Friday, April 22, 2011

This City was not Built on Rock and Roll, but Something Else Entirely

Hamptons, spring break 2011. I had my heart set on Fort Lauderdale, MTV party beach house style, but, it didn't work out. It's probably for the best. I hear Florida is full of ne'er-do-wells.

James was going for work, so I hitched a ride in his hybrid, and holed up in his hotel room for most of the week. The Hamptons are kind of weird. We were in Sag Harbor, and without the aura of Sag Harbor, it's really just a regular east coast small town. But, it's early in the season. Maybe it's different when all the yachts arrive with their millionaires.

I like to run when I visit new places, so see what there is to see. I found the Whaling Museum (closed until May), the library (where I went to read Rilla of Ingleside), and the church below.

It's the first Presbyterian Church, Old Whalers'. Doesn't that just look like an old whalers' church? Solid and absolutely no nonsense. When I paused in front of it on my run (we went back later for the photo), I thought of what the old whalers must have prayed for in that church. Or, rather, more likely, what their wives and children prayed for while they were away.

Just next to it was The Old Burying Ground. That's what it's called. The first people buried there were the Tory innkeeper's children, who were buried in unmarked graves in 1767 (I read the sign). The last person buried there was in the 1860s.

The place is just lousy with Revolutionary War veterans. James told me that if we lived near the Old Burying Ground, he would make our children have time-outs in it.
He doesn't look like a monster, but he is.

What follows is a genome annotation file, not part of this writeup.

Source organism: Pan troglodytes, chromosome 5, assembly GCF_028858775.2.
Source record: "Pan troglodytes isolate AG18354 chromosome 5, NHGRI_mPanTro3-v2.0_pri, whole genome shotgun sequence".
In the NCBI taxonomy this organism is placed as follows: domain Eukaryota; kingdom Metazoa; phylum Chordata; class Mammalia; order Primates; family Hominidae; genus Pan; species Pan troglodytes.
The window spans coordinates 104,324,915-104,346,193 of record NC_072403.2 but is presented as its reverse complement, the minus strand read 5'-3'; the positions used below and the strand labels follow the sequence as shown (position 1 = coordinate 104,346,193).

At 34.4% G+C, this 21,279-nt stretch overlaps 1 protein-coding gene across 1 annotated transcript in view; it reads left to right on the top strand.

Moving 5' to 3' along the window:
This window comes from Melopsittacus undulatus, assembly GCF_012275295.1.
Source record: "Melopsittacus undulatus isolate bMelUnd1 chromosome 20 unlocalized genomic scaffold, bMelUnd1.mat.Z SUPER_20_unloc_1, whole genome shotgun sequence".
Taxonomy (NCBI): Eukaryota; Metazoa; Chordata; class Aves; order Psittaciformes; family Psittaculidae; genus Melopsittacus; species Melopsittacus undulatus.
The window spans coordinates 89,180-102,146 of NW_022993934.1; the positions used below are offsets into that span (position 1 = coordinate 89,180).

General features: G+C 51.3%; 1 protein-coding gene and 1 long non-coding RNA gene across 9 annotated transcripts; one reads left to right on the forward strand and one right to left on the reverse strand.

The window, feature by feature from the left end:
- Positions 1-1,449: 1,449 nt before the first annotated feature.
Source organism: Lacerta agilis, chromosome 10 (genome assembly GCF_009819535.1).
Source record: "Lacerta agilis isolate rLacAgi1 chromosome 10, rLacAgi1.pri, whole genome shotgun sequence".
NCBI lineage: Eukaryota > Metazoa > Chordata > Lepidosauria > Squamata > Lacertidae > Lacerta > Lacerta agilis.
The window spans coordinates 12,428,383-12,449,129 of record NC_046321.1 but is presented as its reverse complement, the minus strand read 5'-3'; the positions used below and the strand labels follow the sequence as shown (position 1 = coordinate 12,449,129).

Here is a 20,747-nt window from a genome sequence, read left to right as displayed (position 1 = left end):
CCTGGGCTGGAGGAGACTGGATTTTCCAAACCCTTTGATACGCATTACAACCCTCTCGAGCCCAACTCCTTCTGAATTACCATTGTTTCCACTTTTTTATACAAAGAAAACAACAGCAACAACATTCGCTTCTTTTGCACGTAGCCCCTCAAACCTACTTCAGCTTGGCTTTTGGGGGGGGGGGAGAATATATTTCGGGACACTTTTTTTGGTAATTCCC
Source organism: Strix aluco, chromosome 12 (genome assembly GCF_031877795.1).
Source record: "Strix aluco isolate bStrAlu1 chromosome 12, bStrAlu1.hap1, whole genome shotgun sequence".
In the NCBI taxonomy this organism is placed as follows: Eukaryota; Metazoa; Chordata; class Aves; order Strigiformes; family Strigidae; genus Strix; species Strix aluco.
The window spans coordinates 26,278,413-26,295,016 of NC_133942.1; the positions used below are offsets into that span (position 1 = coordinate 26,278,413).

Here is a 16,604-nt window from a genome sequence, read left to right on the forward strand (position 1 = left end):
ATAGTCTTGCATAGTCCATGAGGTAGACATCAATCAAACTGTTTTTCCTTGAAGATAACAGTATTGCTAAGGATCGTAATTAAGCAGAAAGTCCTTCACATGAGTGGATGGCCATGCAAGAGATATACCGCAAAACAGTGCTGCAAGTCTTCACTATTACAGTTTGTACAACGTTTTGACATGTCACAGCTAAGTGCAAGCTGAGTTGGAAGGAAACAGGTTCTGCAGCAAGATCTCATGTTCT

It is always nice to get out of the city, especially now when the city and I are not on great terms after the winter. Days of watching free cable, eating mint chip ice cream cones, and stubbornly not doing the homework I brought to do were all well and good.

But I also came to a conclusion: Sag Harbor, and probably lots of other places, are like Los Angeles. People say they don't like LA, but I think it's because they haven't take the time to try to understand it. I didn't like Sag Harbor (the boonies with a J.Crew, as James says), until I ran into the quiet neighborhoods on a sunny afternoon. Until I discovered the quiet streets that felt like home, and the Old Burying Ground and the Whalers' Church. I didn't like it until I started to feel its history and its true-ness under my feet. Because no matter how hard people want to make a place something pretentious or distasteful, that's not the truth of the place. And I really think that if you listen hard, and pay attention, and want to understand it, I think you can.

*I wore this sweatshirt and puffy vest practically the whole time I was there. Half laziness, half protest of resort wear. Andy says it was a good thing I wasn't arrested and forced to wear a cravat.

**Photos compliments of Annie, Lori, and Kimmy.

4 comments:

  1. i want to go to there.
    i love that church. it's just amazing.
    i'm pretty sure the yachts and millionaires get there this weekend.
    so close.

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  2. That church made me think of Moby Dick - a book I've had to read twice. When asked I'll say that it was a harrowing experience both times but in reality wasn't so bad because it's kind of awesome if you can get past all the whale guts.

    And Rilla of Ingleside makes my heart break into a million weeping pieces. Oh, Walter.

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  3. tell james that if your kids are anything like mine then that whole scary cemetary time out thing isn't going to work. My kids LOVE cemetaries.

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  4. Annie, next time I stowaway to the Hamptons, I'll call you. The church is amazing. I stopped my run to look at it. I take a much more liberal view of stopping when I'm in an unknown city.

    Rachel, yes. exactly. Moby Dick. I actually developed my pet interest in the whaling industry on the East Coast while reading In the Heart of the Sea, the account of the sinking of the Essex, the story M.D. was purportedly based upon.

    Silvia, 2 things: I better have kids like your kids. and, your kids are weirdos.

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